I agree that one doesn't "always need[] to act promptly", however, the notion of trying to capture the market movement of a RBD indicates that one should act promptly when the market reacts with extreme downward volatility. Otherwise we wouldn't even worry about RBDs.
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Re: The Swedroe 5/25 rebalancing bands restated

Post by LadyGeek » Sun Feb 28, 2016 10:17 pm

The acronym RBD is in the wiki: Abbreviations and Acronyms
RBD - Really Bad Day. A Bogleheads' idiomatic term coined by forum member livesoft. An early mention is in this thread: Today was a Really Bad Day.
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Re: The Swedroe 5/25 rebalancing bands restated

Post by larryswedroe » Mon Feb 29, 2016 8:39 am

fortyofforty
Not that I'm advocating market timing but volatility tends to cluster, meaning RBDs are more likely to be followed by more RBDs than reversals. Most RBDs happen in bear markets, though most of the really good days also happen in bear markets, But momentum is a factor that exists.

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Re: The Swedroe 5/25 rebalancing bands restated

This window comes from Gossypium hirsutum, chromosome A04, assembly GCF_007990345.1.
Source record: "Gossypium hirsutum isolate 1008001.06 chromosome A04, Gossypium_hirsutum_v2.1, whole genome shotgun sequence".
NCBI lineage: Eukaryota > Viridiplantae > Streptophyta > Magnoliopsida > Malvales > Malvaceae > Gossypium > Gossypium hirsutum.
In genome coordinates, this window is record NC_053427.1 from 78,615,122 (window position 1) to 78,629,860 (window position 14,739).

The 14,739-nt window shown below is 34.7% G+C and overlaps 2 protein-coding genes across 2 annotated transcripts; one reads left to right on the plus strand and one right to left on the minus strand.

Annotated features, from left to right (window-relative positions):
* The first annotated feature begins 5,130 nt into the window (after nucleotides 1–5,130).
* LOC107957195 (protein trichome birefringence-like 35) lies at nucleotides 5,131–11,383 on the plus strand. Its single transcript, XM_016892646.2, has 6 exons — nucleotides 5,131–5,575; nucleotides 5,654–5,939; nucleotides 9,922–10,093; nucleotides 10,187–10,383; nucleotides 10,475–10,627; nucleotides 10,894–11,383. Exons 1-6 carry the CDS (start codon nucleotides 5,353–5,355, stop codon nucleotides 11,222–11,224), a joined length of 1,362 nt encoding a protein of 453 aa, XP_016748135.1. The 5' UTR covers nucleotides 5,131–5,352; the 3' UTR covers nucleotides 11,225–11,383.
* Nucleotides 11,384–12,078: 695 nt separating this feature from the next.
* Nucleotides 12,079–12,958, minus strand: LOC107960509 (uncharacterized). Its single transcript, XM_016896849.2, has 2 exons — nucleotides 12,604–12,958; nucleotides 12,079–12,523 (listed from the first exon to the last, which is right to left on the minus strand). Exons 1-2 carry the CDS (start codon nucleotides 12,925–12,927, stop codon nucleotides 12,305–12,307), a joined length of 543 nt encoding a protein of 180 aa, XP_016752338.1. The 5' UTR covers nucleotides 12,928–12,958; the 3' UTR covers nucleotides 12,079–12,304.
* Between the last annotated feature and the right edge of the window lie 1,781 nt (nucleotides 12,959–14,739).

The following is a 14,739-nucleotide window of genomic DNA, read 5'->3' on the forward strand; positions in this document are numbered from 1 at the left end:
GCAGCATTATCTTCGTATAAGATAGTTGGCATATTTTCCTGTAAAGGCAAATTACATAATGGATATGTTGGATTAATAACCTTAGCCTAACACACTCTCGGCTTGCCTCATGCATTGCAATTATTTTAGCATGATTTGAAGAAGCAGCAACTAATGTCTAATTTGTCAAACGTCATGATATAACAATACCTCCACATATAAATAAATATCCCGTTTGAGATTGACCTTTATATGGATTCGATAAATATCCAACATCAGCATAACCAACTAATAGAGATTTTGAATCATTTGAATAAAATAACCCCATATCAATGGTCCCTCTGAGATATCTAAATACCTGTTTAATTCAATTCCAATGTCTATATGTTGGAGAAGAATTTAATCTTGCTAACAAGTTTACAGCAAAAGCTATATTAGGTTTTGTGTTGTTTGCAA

Post by zengolf2011 » Mon Feb 29, 2016 1:58 pm

My sole personal reason to rebalance is to maintain my desired range of risk exposure. I expect to rebalance less than once a year. When my personal situation changes, I would reassess my desired bands.

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Re: The Swedroe 5/25 rebalancing bands restated

Post by Fat-Tailed Contagion » Mon Feb 29, 2016 2:57 pm

larryswedroe wrote:Few thoughts
First, transactions costs and taxes matter, so you don't want to have very tight bands---though should always rebalance whenever have new cash.

Second, MOM is a factor we know exists (or at least has historically) so you don't want bands to be too tight.

Those two factors are what led me to recommend that broad band. Now what one should really do, but I wanted to keep it simple, is to have wider bands for more volatile asset classes like EM

Larry
Hi Larry,

Was this 5/25 rebalance method designed to optimize Short-term Momentum and Long-term Reversions to the mean or was it more of just a ballpark guesstimate?

Are you aware of any studies that have used the data to optimize rebalancing methods that you find useful ?
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Re: The Swedroe 5/25 rebalancing bands restated

Post by larryswedroe » Mon Feb 29, 2016 4:01 pm

fat tailed
It was trying to find BALANCE between taking advantage of MOM, minimizing trade costs, and risk control